But although I’ve read all the published information most carefully, the technical details of how things developed from there aren’t clear to me, not least because some of the information released publicly has been – inadvertently, I’m sure – contradictory. Suffice it to say, though, there is now another body, the ART, which runs the ITTS and which receives significant funding from the Ringing Foundation. Indeed, over 90% of the Ringing Foundation’s donations have apparently gone to the ART or the ITTS.


I know many of the ART people personally or by repute, and I’m not in the slightest doubt that they’re all very hardworking and very dedicated, and that they’re all doing what they think is the very best for the future of ringing. But it must be said that they are nonetheless a private and unaccountable organisation who make their own rules and their own decisions, and over whom the CC and ringers generally have no control whatsoever.

Of course, it’s easy to understand why they want to be entirely independent, and if they operated entirely privately and raised their own funds, that would be fine. But it concerns me that they are receiving large “public” funding without even making their accounts publicly available.

It also concerns me that for insurance reasons their system of accrediting trainers could be seriously damaging to the future of ringing. Of course, they don’t agree, and I respect the depth and sincerity of their views; but even if 90% of ringers felt as I do – and even though the ART will apparently receive £16,400 from the Ringing Foundation this year – they can still carry on entirely unaccountably.

So where next?

The phrase that comes to mind here is “No taxation without representation,” and taxation is exactly what we’re talking about because the Ringing Foundation is apparently now contemplating a per capita tax.

According to the minutes of the last Ringing Foundation annual meeting, one director said that “... it was too early to talk about a mandatory levy of £5 per capita.” So the implication was that a mandatory levy of £5 per capita will be talked about – and presumably implemented – later.

But how would it be enforced? Obviously, the only way would be by the CC collecting it through the affiliation fees, and the fact that they’re now talking of the affiliation fee becoming per capita rather than per representative, suggests that the ground is – secretly? – being prepared.

The ART arrangements

And although I’m getting into charity law technicalities here, there’s something else that’s very unusual. Put simply, a charity – the Ringing Foundation – is passing the great bulk of its funds to an unaccountable non-charity – the ART. The Charity Commission’s advice to charities doesn’t even consider this to be a possibility unless the non-charity is a government body of some kind, but it makes clear that any major hook-up of this sort should be subject to rigorous due diligence, risk assessment and documentation. So naturally, I asked the Ringing Foundation to show me the documentation. They declined to do so.

The RF’s 2013 accounts

And that brings us to the Ringing Foundation’s 2013 accounts which have just been passed to me by a CC member.

Put simply, if I were myself a CC Representative I would be seriously concerned, and I certainly couldn’t vote to accept them. Accounts should inform fully, completely and accurately, but in my view these just don’t do that. There are many technical points relating to the adequacy of the information on income and expenditure which I won’t bore you with, but three points are rather important.

First, a note in the Trustees’ Report indicates that a firm commitment has been made to pay £16,400 to the ART in 2014, but there is nothing at all about this in the accounts. So on the face of it the accounts are materially incorrect.


Second, a note to the accounts says:

“Voluntary income is recognised in the period when the company has entitlement to the resources, it is certain the resources will be received and the monetary value can be measured with sufficient reliability.”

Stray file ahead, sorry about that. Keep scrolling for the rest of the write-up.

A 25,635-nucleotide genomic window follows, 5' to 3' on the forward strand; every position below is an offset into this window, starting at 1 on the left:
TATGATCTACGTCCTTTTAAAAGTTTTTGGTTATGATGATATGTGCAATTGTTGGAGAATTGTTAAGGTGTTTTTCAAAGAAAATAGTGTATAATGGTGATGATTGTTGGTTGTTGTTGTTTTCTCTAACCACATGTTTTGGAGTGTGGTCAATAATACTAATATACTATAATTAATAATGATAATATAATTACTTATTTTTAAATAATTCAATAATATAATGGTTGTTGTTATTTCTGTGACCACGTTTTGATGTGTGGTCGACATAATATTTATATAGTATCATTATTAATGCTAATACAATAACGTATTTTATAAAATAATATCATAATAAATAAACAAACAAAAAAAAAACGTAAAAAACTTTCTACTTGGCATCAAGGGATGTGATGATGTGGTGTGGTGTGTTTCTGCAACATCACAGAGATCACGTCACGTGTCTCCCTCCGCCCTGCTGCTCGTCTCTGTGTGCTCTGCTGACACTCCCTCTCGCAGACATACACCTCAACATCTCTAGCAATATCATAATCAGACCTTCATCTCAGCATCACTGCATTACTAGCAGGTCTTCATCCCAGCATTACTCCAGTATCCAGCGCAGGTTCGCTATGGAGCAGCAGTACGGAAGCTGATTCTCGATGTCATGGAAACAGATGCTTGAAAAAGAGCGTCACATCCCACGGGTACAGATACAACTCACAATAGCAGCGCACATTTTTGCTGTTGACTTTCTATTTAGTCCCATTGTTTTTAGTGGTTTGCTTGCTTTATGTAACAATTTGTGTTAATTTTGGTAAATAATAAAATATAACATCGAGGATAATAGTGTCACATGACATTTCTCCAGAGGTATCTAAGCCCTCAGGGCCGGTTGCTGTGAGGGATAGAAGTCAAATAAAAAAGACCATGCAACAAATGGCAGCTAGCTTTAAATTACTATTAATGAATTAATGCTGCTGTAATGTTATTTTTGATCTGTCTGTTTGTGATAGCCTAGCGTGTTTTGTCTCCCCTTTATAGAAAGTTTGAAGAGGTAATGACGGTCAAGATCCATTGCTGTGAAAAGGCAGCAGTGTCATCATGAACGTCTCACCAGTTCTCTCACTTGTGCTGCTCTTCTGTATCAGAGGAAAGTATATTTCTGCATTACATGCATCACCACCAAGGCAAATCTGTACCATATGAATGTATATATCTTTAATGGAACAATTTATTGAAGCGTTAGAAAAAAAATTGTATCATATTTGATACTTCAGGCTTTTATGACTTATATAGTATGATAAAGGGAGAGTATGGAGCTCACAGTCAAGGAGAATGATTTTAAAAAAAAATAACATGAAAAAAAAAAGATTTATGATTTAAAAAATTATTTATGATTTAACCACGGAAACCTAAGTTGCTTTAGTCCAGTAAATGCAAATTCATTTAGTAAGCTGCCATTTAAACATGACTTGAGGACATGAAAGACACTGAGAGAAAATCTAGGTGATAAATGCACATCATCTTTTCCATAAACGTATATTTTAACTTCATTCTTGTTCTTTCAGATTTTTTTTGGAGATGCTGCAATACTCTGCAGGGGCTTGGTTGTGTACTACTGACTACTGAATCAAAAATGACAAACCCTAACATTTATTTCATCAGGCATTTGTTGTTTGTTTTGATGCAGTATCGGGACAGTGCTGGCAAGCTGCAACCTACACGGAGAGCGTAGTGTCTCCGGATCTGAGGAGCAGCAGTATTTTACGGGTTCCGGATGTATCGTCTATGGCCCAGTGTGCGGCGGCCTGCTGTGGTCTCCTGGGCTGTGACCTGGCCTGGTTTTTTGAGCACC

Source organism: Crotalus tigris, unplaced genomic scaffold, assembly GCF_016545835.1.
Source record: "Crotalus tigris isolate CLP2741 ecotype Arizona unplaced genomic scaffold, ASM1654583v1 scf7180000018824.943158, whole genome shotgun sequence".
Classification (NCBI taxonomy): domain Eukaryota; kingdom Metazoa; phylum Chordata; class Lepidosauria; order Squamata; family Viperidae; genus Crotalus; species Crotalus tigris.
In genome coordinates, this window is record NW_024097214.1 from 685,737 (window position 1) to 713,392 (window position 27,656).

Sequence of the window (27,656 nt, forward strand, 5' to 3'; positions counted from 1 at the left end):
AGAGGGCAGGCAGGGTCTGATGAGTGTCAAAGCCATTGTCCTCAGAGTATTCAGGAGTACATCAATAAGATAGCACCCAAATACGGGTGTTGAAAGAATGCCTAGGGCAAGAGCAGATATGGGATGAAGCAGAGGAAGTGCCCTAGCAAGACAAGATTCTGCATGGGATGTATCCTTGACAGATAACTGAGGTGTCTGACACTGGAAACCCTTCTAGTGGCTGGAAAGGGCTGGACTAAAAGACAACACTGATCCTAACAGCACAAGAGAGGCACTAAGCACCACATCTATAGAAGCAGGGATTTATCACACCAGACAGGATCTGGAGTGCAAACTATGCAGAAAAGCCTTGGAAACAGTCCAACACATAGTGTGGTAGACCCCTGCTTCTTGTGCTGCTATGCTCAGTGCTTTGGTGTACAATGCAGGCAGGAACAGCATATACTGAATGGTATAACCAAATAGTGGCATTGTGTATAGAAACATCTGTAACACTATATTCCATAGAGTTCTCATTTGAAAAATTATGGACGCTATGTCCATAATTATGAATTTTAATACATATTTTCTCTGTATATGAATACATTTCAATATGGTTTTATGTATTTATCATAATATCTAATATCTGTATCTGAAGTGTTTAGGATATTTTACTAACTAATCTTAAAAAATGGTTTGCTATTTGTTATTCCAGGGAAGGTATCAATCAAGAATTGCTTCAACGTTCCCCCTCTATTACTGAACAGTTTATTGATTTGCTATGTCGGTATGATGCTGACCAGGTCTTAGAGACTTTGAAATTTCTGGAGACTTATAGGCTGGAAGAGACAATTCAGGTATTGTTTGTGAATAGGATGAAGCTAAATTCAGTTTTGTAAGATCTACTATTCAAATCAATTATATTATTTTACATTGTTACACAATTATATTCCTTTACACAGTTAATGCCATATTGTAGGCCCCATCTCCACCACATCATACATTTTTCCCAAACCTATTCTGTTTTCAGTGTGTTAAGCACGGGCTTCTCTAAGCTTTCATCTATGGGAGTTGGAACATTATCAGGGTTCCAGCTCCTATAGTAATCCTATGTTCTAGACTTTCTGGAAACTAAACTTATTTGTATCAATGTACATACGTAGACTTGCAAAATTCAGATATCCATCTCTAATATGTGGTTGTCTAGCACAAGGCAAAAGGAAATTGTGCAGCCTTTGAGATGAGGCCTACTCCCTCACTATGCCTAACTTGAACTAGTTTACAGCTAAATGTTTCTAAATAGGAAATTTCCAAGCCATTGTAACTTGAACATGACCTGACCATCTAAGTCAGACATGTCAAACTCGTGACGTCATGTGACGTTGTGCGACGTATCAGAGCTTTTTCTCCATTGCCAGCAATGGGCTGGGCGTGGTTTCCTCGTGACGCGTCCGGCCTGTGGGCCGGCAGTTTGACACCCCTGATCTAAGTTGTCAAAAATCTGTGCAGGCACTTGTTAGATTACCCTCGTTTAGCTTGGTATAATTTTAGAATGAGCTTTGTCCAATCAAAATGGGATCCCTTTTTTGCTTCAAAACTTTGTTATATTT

But voluntary income is by its very nature voluntary, so the Ringing Foundation never has any entitlement to it until it’s received. And this raises the question of whether the income figure in the accounts is accurate or whether “promised” but uncertain future income is included on the basis of this note.

Reserves and solvency

Third, the Trustees’ Report includes a paragraph headed “Reserves Policy”, but it isn’t a policy at all, it’s simply a statement that the company thinks its reserves are satisfactory.

But clearly the Ringing Foundation should have a reserves policy, and clearly it should state what that policy is – particularly as it’s hard to see why the company thinks it’s solvent. It holds £8,653 but has obligations due in 2014 of at least £16,400 in addition to its expenses. That’s a considerable shortfall which it presumably hopes to make up by way of donations from ringers and Associations.


And that brings me to the last issue that bothered me as a Charity Trustee being asked for money. The Ringing Foundation’s relationship and arrangements with the ART are too opaque.

The ART apparently has a significant financial obligation to pay an employee, and that’s fine. But all sorts of legal responsibilities can go with being an employer, such as the obligation to pay sick pay, maternity pay and redundancy pay. Of course, we all hope the employee remains employed, well and happy, but as they won’t tell me, I just don’t know if the Ringing Foundation has assessed and dealt with the risk. If the worst comes to the worst, is the Ringing Foundation obliged to pay significant sums to the ART without any benefit to ringing resulting? If so, it would be acting outside of its charitable objectives.

The Way Forward

Of course, the Ringing Foundation may well have good answers to some or all of these questions, but if so, why didn’t it provide the information up front? We’re all members of Societies affiliated to the CC, so all this information should have been available to all of us without asking. After all, the CC created the Ringing Foundation; the Ringing Foundation created the ITTS; and the Ringing Foundation are both paying the ART and asking us for the money to do so. What harm is complete transparency?

Steve is happy to answer all other Ringing and Money questions – please eMail him.


[Update – since this article was written Rob Parker announced (RW #5377, p.531) that ART has been awarded charity status after satisfying the Charity Commission on issues of its constitution, safeguarding and public benefit purpose.]

See also ‘Very worried of Gloucester is ill informed’ by Bob Hancock.